In addition, the results showed that the speed of acquisition was strongest when the dog was engaged in learning a new step in the behavior. For example, when learning to move to the target, the dogs that were clicked acquired the skill in an average of seven tries. The dogs receiving the verbal marker required an average of seventeen tries. Learning to touch the target with the nose took the clicker trained dogs an average of five tries, but required an average of nine tries for the verbally trained dogs. Once the dogs learned the behavior, there was no significant difference between the clicker and verbal marker. Both worked equally well to maintain the learned behavior. The significant and noticeable difference between the clicker and the verbal marker occurred in the shaping of a new behavior.
You were one of 55 people to be accepted by the Animal Behavior Society (ABS) as an Associate Certified Applied Animal Behaviorist. To what do you attribute this achievement?
I find animal behavior to be totally and completely fascinating, so I have specialized in behavior—interpreting, understanding, and modifying behavior. Becoming an applied animal behaviorist was a goal of mine for many years, and I focused on meeting the educational and experiential requirements to achieve certification. My goal was one of the reasons I pursued a master's degree in animal behavior and why I chose Hunter College in Manhattan for graduate school. Hunter's graduate program in animal behavior and conservation is outstanding, and is designed to meet the specific coursework and research requirements for certification by the Animal Behavior Society. My work with shelter dogs and public clients at Humane Society of Boulder Valley helped me meet the years of required experience to receive the animal behaviorist designation. Basically, it just took time and commitment to get where I wanted to go!
In your current role as the Director of Animal Training and Behavior for the Humane Society of Boulder Valley, you developed and implemented a comprehensive behavior modification program created to rehabilitate dogs with specific concerns. Can you tell us more about the purpose of this program and how you developed it?
Our behavior modification program treats cats and dogs with specific behavior problems in order to prepare them for our adoption center. The purpose of the program is to save lives, share effective and efficient strategies with other shelters, and encourage momentum in shelter behavior modification across the country. Currently, we treat dogs that guard food and other consumables, suffer from separation anxiety, display body-handling sensitivities, demonstrate fearful behavior, or indicate some incompatibility with other dogs. Our felines in treatment include under-socialized kittens and house-soiling cats. All behavioral support is science-based and purely positive in approach. We use positive training and behavior modification methods to teach alternative behaviors and condition pleasant emotional responses to "problem" scenarios.
How did you hear about Karen Pryor Academy, and what made you decide to enroll in the Dog Trainer Program?
I heard about the Academy from Karen Pryor. My history with and great respect for Karen made the decision to enroll quite natural. Karen is special to me and I am honored to be part of her Academy.
Lindsay clicker training with Lyra.
I first met Karen during my dolphin trainer days when she came to DRC and visited Josephine, a dear and unique personality of a dolphin that touched the lives of so many people and is featured in Karen's book, Reaching the Animal Mind. Later, Karen's encouragement during my graduate school years was instrumental in helping develop my confidence as a trainer and researcher. She cheered me on during the many months of my graduate research in clicker training and provided invaluable guidance throughout the writing of my thesis paper. As a young and uncertain graduate student, there was nothing more uplifting for me than receiving this kind of support from Karen Pryor herself.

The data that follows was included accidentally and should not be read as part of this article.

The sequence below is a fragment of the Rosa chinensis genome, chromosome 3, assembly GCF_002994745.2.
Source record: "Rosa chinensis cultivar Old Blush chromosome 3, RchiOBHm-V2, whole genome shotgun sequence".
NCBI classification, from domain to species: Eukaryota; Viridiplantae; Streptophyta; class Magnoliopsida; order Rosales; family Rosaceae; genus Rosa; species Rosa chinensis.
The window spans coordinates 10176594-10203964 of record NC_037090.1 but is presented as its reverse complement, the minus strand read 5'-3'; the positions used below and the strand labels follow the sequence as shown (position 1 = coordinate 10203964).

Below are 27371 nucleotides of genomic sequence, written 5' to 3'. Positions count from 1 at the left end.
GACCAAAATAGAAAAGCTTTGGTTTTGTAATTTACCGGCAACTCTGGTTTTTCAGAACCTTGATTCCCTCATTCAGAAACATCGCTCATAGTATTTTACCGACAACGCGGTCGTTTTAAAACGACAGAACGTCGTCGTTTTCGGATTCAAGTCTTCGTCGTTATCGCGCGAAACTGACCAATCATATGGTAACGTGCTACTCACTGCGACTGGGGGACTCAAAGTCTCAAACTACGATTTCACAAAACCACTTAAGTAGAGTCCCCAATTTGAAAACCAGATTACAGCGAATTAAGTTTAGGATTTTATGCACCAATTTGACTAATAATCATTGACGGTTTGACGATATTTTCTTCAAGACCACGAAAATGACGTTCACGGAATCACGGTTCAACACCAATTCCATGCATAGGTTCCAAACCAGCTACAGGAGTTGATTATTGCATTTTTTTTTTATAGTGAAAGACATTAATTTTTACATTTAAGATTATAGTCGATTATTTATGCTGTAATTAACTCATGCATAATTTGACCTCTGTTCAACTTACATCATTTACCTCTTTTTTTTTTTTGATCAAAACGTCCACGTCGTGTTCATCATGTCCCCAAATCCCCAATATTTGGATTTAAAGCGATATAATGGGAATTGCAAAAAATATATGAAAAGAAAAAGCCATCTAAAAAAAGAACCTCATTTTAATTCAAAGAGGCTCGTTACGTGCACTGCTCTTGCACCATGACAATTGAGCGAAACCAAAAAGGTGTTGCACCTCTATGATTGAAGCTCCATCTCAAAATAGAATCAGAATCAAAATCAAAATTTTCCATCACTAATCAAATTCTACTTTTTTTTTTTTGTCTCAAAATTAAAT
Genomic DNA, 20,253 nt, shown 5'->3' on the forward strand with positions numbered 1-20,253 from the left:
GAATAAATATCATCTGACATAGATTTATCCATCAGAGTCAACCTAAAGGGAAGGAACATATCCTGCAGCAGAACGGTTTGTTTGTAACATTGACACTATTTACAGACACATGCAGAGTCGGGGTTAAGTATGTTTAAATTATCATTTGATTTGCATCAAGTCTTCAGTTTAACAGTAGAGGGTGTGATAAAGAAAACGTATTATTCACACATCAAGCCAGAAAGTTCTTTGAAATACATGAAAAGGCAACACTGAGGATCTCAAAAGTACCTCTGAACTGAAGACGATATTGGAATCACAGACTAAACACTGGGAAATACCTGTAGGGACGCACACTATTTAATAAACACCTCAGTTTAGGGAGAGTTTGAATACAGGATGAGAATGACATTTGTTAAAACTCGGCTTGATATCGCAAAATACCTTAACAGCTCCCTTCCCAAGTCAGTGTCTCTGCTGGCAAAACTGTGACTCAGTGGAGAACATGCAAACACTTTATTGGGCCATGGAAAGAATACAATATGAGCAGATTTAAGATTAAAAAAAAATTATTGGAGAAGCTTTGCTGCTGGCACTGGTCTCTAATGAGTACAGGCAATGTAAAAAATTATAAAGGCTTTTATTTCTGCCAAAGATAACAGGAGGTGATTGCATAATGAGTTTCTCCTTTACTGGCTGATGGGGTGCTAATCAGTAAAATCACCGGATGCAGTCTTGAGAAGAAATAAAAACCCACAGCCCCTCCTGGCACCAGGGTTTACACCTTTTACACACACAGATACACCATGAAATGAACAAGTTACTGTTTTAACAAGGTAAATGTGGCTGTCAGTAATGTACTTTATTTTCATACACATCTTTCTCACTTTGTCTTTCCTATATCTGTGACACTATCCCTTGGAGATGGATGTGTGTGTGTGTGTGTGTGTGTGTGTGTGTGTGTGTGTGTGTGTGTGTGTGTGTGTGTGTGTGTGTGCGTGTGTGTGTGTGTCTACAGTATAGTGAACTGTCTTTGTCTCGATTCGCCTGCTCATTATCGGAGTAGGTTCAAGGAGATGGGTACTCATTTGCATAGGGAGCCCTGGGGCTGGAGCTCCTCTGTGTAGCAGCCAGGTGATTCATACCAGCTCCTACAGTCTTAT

Once I transitioned into shelter animal welfare, Karen continued to support my growth by offering feedback and inspiration for the shelter behavior modification protocols I was developing. In 2009, the Humane Society of Boulder Valley and Denver Zoo hosted a wonderful two-day public event with Karen. At that time, we made plans to host Karen Pryor Academy at the Humane Society in 2010. I had the great fortune to attend KPA with Lyra and learn from Nan Arthur, who is an articulate and knowledgeable positive trainer and a gifted instructor.
As the newest member of the KPA faculty, what do you hope to bring to KPA?
Members of the clicker training community have offered inspiration and guidance to me through my career, during my transition from marine to domestic mammals and throughout the multiple transitions inherent in navigating the animal welfare field. I am awed by and simply grateful for such tremendous support from the entire clicker community. The effects of that support are my deep feelings of collaboration and care. I believe that my participation as a faculty member of Karen Pryor Academy offers the opportunity to provide similar assistance and support to students, aspiring trainers, and other members of the clicker training community, especially those interested in or already involved in the animal welfare and sheltering fields. My hope is to repay the favor granted to me—or at least pay it forward—by welcoming and encouraging the next generation of trainers.
What advice would you give to aspiring students and trainers who would like a career in animal welfare?
There is a wonderful niche for trainers and behavior consultants in the animal welfare field. A large number of shelters are recognizing the benefits these professionals provide for both shelter animals and public pets. Shelter work is immensely rewarding and there is a vast need for positive trainers in the field.
Don't hesitate to reach out to potential mentors and members of the clicker training community who may be able to assist and guide you in your career exploration. You will receive a great deal of support from the positive training community. To be bolstered and buoyed by such company when you are navigating your way through a new endeavor is a gift to the head and heart. The animal welfare field will be fortunate to have you.
Karen Pryor Academy, and the shelter animals you serve, are fortunate to have you, Lindsay! Thank you for sharing with us and for all you do to improve the lives of animals.
Want to get to know Lindsay and share her insights and experiences in working with shelter animals? Find her on Facebook: Lindsay Wood, Animal Behaviorist.